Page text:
The Chronicles of Narnia Complete 7 Volume CD Box Set (Unabridged) Audio CD – Unabridged, October 26, 2004
    Read by many Brits:
    The Lion, the Witch and the Wardrobe narrated by Michael York
    Prince Caspian narrated by Lynn Redgrave
    The Voyage of the Dawn Treader narrated by Derek Jacobi
    The Silver Chair narrated by Jeremy Northam
    The Magician’s Nephew narrated by Kenneth Branagh
    The Horse and His Boy narrated by Alex Jennings
    The Last Battle narrated by Patrick Stewart

  45. Joy

    Thank you for that list.. next time in HMV

  46. Dennis

    “next time in HMV”

    HMV is still around? I used to love the HMV on Grafton Street in Dublin, but I assumed by now old record stores like that had died out as they have here. I heard years ago that the beautiful old Bewley’s on Grafton Street (a landmark that James Joyce, Yeats, and others used to frequent) was closed as well. Just plain sad to see such a landmark die. I still have several lovely old Bewley’s tea tins that I brought back with me! I guess the millennial “Celtic Tiger” crowd of the early ’00s wasn’t as keen on traditional tea and biscuits and Irish breakfast, and wanted more Americanized junk instead.

  47. Joy

    Dennis the D4?
    I know Grafton street and Bewley’s,
    It’s ironic that you liked Dublin’s answer to Fortnum & Maison. Browns of London is similar in colonial style today.

    Have a feeling there’s more than one Bewley’s, Canterbury? I’ve seen it somewhere else

    HMV’s still here.

    You would like the Cathedral cities. There would be more Irish accents than you could shake a stick at, too! Most of them are over here, and those that aren’t are in Boston moaning about the English.

    Anyway don’t be sad about the one ini Grafton street, I’m sure it’s been bailed out or reformed in some way…it will be, it’s a business opportunity!

  48. Dennis

    What is D4? You mean like the city area codes…Dublin 2, etc?…Grafton is Dublin 2, and I lived in Dublin 2 as well on Charlemont St – every day walked to and from Trinity College through Grafton St, past Stephen’s Green, up Harcourt St to Charlemont. Lovely. Feeling sad and nostalgic and old now 🙁

    Yes, there were other Bewley’s cafés (Westmoreland Street one I often went to as well), but the Grafton Street one was the most iconic and beautiful. I don’t think the entire company went belly-up, and I think some of the cafés are still going. Just closed that one store – which, of all the ones to close, I can’t fathom (Not sure what the building is being used for now – it was around 2004 that I heard it was closing, so been quite a while).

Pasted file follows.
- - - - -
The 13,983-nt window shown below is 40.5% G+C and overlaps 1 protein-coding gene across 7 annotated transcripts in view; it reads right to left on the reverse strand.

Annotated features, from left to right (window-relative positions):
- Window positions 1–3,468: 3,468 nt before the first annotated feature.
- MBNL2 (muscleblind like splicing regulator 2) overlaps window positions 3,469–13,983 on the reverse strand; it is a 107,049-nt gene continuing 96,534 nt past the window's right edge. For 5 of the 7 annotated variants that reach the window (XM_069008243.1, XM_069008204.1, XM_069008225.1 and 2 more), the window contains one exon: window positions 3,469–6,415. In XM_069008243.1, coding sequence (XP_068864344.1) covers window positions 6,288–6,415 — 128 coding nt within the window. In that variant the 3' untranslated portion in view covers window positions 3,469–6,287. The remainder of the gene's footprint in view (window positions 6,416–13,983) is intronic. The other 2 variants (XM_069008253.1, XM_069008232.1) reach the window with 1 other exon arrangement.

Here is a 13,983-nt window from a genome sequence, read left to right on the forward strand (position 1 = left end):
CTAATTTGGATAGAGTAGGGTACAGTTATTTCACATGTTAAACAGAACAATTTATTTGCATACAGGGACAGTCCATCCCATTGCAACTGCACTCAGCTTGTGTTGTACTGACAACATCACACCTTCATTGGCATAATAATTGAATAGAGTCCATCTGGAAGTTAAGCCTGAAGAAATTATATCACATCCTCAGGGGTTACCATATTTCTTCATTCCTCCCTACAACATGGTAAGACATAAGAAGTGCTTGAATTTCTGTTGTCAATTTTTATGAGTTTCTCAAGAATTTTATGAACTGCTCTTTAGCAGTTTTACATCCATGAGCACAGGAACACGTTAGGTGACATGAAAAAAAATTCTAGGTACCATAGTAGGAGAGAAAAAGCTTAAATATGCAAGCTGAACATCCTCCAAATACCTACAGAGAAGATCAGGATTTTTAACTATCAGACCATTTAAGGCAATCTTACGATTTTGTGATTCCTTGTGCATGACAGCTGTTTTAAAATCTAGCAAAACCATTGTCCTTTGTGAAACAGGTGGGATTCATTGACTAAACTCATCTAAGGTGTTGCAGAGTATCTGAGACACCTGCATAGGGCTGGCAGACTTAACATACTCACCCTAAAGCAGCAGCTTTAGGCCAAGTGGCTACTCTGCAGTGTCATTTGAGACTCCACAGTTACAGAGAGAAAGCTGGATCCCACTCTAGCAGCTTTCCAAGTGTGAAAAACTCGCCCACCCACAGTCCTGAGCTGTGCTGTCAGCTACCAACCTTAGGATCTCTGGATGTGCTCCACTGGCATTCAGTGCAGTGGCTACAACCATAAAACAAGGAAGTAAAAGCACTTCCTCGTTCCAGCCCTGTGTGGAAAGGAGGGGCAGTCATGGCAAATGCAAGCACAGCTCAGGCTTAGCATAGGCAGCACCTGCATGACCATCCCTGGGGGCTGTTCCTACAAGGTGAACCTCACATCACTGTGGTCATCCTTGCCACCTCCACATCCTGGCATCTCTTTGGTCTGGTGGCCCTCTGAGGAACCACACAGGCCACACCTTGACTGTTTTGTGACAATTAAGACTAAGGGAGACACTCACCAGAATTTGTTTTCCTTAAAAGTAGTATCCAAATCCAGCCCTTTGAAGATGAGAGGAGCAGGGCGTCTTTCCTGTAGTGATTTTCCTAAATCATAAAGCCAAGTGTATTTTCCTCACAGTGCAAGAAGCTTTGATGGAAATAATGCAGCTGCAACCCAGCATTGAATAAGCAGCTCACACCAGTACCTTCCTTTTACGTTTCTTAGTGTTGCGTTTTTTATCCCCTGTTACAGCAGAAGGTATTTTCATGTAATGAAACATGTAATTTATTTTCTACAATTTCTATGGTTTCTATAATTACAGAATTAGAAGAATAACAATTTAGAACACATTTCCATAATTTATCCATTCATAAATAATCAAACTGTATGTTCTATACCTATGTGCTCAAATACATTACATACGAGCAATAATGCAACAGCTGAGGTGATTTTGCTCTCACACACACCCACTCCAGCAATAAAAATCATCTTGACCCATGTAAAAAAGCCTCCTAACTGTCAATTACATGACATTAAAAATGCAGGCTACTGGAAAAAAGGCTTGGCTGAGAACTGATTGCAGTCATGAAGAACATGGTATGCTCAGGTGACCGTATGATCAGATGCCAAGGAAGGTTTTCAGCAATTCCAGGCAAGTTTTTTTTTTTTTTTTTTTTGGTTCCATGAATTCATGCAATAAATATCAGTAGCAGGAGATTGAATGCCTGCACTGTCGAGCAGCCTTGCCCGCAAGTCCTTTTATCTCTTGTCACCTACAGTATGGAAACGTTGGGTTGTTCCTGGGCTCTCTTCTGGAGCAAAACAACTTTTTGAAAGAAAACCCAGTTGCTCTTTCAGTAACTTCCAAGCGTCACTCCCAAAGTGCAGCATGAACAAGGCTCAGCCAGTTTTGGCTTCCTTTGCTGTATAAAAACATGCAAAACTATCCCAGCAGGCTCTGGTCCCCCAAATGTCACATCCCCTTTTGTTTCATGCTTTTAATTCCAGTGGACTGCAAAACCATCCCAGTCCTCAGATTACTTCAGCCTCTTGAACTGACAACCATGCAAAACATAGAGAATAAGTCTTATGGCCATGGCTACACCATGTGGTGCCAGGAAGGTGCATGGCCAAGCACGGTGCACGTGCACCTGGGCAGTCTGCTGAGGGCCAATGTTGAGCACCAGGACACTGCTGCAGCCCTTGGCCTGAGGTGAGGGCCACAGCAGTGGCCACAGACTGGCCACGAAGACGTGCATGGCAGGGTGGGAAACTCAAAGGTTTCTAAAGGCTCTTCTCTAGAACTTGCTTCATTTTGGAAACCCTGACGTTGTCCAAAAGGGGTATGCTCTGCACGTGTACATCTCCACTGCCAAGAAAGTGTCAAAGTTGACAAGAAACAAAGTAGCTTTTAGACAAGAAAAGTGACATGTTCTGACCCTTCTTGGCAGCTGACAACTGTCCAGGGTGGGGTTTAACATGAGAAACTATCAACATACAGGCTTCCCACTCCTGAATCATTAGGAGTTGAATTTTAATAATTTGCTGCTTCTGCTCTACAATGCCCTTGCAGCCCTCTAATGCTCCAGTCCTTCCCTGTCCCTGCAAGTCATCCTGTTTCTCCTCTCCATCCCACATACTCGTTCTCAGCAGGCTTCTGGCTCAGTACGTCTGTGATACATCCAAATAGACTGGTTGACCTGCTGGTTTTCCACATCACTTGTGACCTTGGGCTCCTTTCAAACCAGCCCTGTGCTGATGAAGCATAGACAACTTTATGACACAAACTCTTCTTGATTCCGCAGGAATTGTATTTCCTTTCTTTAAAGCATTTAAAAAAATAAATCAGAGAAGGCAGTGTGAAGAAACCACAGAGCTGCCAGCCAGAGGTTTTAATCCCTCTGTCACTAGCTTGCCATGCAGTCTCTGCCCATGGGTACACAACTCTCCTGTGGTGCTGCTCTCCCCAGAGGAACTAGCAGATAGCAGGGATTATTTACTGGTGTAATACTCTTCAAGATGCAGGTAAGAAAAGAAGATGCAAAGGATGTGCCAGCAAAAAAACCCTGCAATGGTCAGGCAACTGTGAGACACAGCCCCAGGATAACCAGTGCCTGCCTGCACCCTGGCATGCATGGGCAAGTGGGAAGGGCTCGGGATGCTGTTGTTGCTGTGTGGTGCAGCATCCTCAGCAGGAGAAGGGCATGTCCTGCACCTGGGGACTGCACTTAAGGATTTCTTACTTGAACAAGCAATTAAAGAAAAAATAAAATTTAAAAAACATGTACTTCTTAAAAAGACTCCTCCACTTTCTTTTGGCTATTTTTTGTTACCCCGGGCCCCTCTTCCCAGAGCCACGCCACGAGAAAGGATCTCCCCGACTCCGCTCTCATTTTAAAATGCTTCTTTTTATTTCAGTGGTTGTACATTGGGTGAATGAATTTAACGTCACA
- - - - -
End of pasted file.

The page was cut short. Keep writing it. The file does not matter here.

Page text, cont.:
Very surprised to hear there are still any HMVs!

  49. Joy

    Probably Asta la pasta or *bux or Nero

    Those Europeans and American infill’tratorss…

    I get it, it has to be THE Bewleys.
    Somewhere I have some tins from there

    Nobody does snobbery like the Irish…and there’s a lot of competition

    D4, yes, the Dubliners name for the yuppie

    In Ireland, it’s not what you know or who you are or even who you know but what you’ve got that counts

    It’s a great place for students, like many of the Cathedral city Universities
    Dublin reminded me of London, but then so did New York!

    Anyway, there’s a lot of places like Dublin, but it’s the memories that go with it which can’t be replicated
    You still have those.
    Nostalgia isn’t what it used to be

  50. Dennis

    They must have revived it at some point, because I remember hearing years ago about that Grafton St Bewley’s closing. Hope they can keep it going, though the global Covid response has given all such cafés another kick in the ass from the oligarchs. Though I’m sure some homogenized Starbuckses and other globocorp outlets down the road are doing fine though.

Leave a Reply

Your email address will not be published. Required fields are marked *